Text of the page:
The GSM digital cellular standard is rapidly gaining ground worldwide and recently reached 44 million subscribers, according to the GSM MoU Association, a group of worldwide GSM providers. Some analysts agree that the figures are accurate - but maintain that the world will turn to the rival CDMA in the next five years.
"GSM will be a standard in Europe for a few years," says Guilia Rancati, an analyst at International Data Corp. in London. "However, within five years, CDMA should be the standard worldwide."
Gains in the number of GSM users in the US, which the GSM MoU puts at 500,000 total subscribers, will be offset by gains in CDMA users in the U.S. and Japan, Rancati said. However, even after five years, CDMA adoption in Europe will still trail the rest of the world, she said.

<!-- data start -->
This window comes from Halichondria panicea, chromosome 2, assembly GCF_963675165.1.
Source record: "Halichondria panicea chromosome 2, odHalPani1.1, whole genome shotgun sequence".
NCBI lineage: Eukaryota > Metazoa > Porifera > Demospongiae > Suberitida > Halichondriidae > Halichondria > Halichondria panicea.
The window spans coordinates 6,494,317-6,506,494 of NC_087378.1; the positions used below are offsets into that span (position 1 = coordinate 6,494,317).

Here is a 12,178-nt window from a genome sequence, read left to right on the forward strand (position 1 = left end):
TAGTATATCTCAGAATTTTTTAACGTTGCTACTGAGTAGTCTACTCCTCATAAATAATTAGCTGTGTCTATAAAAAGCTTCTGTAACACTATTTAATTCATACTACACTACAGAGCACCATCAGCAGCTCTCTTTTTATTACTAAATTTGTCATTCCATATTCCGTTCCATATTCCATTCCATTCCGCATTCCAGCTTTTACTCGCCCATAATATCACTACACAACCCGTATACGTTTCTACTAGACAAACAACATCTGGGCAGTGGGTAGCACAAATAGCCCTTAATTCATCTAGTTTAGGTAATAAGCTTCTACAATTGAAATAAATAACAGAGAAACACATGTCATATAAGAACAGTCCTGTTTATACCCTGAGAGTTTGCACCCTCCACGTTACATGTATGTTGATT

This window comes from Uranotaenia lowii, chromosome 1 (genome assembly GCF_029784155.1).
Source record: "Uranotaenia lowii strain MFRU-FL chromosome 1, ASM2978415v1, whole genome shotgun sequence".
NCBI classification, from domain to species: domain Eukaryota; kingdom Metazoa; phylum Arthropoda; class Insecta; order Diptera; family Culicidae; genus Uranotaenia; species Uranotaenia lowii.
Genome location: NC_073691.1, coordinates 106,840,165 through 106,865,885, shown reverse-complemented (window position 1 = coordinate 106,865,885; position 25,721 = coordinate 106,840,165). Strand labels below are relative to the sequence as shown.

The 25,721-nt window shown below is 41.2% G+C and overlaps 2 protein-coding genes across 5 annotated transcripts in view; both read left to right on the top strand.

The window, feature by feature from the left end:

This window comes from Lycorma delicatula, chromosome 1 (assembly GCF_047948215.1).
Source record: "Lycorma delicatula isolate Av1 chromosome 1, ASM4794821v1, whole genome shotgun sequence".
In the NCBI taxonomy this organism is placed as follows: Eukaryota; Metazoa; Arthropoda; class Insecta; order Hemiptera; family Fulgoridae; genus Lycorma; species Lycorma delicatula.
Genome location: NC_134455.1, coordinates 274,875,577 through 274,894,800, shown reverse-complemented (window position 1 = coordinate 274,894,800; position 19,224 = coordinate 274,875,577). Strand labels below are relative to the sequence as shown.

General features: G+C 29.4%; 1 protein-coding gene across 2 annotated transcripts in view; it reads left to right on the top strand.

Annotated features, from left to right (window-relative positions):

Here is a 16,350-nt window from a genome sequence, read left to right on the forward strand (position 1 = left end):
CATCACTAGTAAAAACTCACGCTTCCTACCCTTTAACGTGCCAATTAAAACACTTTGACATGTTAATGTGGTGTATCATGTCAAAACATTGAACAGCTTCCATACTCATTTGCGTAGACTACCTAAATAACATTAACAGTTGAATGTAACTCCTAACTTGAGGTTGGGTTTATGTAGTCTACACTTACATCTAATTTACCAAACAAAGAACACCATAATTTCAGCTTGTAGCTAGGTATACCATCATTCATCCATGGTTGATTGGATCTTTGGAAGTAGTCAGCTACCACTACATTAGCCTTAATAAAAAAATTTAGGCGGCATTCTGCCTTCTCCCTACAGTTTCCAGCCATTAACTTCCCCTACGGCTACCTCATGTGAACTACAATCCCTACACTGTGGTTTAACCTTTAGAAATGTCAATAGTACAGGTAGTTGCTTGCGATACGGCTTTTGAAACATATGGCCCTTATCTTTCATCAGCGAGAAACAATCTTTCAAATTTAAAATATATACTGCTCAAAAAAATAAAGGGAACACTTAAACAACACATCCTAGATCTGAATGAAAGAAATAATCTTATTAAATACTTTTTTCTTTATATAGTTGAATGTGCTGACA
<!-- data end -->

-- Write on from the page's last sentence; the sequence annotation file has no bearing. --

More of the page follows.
The reason most European cellular operators are reluctant to switch to CDMA is because there is such a large subscriber base of GSM users and a heavy investment in GSM transmission technology, Rancati says. However, cellular operators in Europe, such as Vodafone in the UK, are investing time and money into creating CDMA phones which are compatible with existing GSM networks, she said. This way, GSM and CDMA will be able to co-exist in Europe, she adds.
In Asia-Pacific and the US, however, CDMA will become the leading technology by far, Rancati says. "Japan is working hard to make CDMA a standard," Rancati says.
However, growth in GSM is still "quite strong," according to Rancati. The GSM MoU reports that 2 million customers worldwide are signing up for GSM service each month. In general, the mobile communications market is growing at impressive rates, Rancuti says.
By the end of 1997, IDC forecasts that there will be 167.6 million cellular subscribers worldwide, up from 132 million in 1996. By 2000, this figure is expected to reach 308.4 million, Rancati says.